I hurt. You hurt. Evil, pain and suffering are not illusions. No one is served byminimizing, diminishing, ignoring, covering their pain. The lives of young, loved children aresnuffed out by leukemia. Honored and adored parents are ravaged by Alzheimer's disease. Thestability and happiness of families are uprooted by thoughtless and thankless entrepreneurs whowould do anything for a buck. Drunk drivers are criminally thoughtless as they take to thehighways and jeopardize the life of the innocent and unsuspecting. Wives give up all for their families only to see husbands walk out arm in arm with the latest model. We have recentlyemerged from a century unprecedented in its cruelty and inhumanity, where victims of tyrantslike Hitler, Stalin, Pol Pot and Mao Tse-tung are numbered almost 100 million. ¼ of Africa willdie of AIDs. Today one thousand million people in the world lack the basic necessities of lifeCan you be human if you've never wondered, Why didn't God stop it? Can there, in fact, be a God if there is so much suffering? The fact of suffering poses the biggest single challenge to belief in the existence of God, or, at least, a good God whom we can worship, adore and serve - aGod whom we can like, much less love. It is the immediate question on the lips of the skeptic. Itis the deepest disappointment in the heart of the sufferer. It is the weakest link in the lives of many professed Christians whose faith wobbles when pain comes in the door.There's two ways to ask these questions: from the head and from the heart. I want tomake contact with the way you think as well as the way you feel. The two are not unrelated - likewhen a doctor understands how a wound feels but also has enough science and useful knowledgeto actually make a contribution toward healing. Thought is important, because thought contactstruth. It opens our inner eyes to the light. God is truth. God is light. Therefore thought is alifeline to God. The head demands truth. We are like a patient in the hospital.
"Tell me the truth,Doc. Is there hope? Give it to me straight. Don't say things just to make me feel better." Wedon’t want relief through silly lies, half-truths and evasions. Real relief in order to be relief is based on (to be redundant) real truth.But we also ask this question from the heart, much like a jilted lover asks why someonewho was supposed to love them is now strangely absent. For suffering is a double hurt. The firstis the pain itself - the leukemia, the divorce, the lost job, and the list goes on. The second is thesense no one is answering the phone. We feel a1one, that somehow behind everything is a betrayal. That is its own kind of hurt. As CS Lewis recounts, there was a time he did not believethat God existed. And he was mad at him for it. Where is God when I hurt so bad?Since the problem is real, the solution must be real. God must do something, not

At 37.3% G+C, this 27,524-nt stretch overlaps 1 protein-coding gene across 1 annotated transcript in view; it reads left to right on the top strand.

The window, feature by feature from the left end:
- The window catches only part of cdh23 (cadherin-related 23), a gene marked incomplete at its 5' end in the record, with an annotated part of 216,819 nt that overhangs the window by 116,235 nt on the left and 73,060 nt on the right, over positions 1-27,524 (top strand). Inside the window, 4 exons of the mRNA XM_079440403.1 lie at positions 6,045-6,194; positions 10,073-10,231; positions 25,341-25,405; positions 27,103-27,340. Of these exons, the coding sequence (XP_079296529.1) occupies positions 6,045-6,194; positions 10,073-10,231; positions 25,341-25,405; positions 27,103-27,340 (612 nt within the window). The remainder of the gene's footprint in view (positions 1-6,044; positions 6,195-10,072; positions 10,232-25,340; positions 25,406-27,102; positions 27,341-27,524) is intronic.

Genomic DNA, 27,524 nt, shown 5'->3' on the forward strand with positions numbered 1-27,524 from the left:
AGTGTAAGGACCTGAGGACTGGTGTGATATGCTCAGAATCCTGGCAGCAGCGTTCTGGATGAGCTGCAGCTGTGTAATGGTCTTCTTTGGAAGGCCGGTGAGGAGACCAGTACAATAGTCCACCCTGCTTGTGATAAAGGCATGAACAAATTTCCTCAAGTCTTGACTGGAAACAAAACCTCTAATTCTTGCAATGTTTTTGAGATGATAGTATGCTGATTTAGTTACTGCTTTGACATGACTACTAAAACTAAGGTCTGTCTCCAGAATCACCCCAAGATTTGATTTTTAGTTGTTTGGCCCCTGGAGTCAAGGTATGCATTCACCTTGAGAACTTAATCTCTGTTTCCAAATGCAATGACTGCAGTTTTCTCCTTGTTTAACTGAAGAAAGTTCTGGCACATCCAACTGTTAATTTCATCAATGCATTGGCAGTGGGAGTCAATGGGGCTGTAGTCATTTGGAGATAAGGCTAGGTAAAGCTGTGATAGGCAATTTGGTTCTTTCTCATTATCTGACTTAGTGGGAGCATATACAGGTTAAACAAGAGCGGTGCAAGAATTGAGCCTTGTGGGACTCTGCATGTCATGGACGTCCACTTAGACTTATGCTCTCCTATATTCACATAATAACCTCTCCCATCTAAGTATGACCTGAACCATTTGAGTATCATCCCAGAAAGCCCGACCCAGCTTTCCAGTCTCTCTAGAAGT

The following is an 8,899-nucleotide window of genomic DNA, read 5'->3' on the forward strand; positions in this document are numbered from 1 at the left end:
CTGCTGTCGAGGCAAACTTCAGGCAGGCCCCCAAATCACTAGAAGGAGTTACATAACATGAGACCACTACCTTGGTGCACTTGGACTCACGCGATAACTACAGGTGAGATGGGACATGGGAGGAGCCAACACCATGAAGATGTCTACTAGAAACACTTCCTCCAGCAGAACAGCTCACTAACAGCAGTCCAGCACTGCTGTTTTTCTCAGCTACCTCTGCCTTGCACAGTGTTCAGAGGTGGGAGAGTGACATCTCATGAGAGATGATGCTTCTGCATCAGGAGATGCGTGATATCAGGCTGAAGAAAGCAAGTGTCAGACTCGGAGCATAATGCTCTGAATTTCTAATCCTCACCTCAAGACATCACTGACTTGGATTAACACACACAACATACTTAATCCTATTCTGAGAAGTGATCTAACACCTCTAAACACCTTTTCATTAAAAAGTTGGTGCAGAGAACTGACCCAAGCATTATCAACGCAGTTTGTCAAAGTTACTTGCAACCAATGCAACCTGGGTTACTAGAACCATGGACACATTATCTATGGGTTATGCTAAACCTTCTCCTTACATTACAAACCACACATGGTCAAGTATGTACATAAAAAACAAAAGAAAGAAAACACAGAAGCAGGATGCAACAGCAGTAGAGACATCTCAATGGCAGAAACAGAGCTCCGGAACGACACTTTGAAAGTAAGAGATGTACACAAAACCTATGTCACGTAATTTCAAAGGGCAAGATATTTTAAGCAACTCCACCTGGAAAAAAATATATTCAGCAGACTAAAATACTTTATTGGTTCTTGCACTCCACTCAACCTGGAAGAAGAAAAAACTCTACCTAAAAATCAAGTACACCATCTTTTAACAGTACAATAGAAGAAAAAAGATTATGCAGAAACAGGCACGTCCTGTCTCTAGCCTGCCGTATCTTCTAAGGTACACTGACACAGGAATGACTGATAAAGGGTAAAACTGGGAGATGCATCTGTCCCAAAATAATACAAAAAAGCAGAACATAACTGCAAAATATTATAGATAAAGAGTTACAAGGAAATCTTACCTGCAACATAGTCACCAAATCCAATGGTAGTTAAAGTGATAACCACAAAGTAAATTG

just sitthere, not just say something. He must not just explain. He must change things. The boy with the broken leg is not comforted by the idea of health. Nor is he comforted by an explanation abouthow legs get broken. The only thing that will do is for the broken bone to heal. So, once again, Iask the question, What has God done?The short answer is: Jesus Christ. Let's call it the Jesus solution. But I am jumping ahead.I don't think you will let it go at that. I didn't guess or even wish that you would. But I do wantto be up front with you. I am going to get around to Christ and the Good News He announcedand then became for us. After all, I am a pastor. I am not a psychologist. Knowledge of manalone is not enough.. We are, after all, not made in our own image but in the image of God.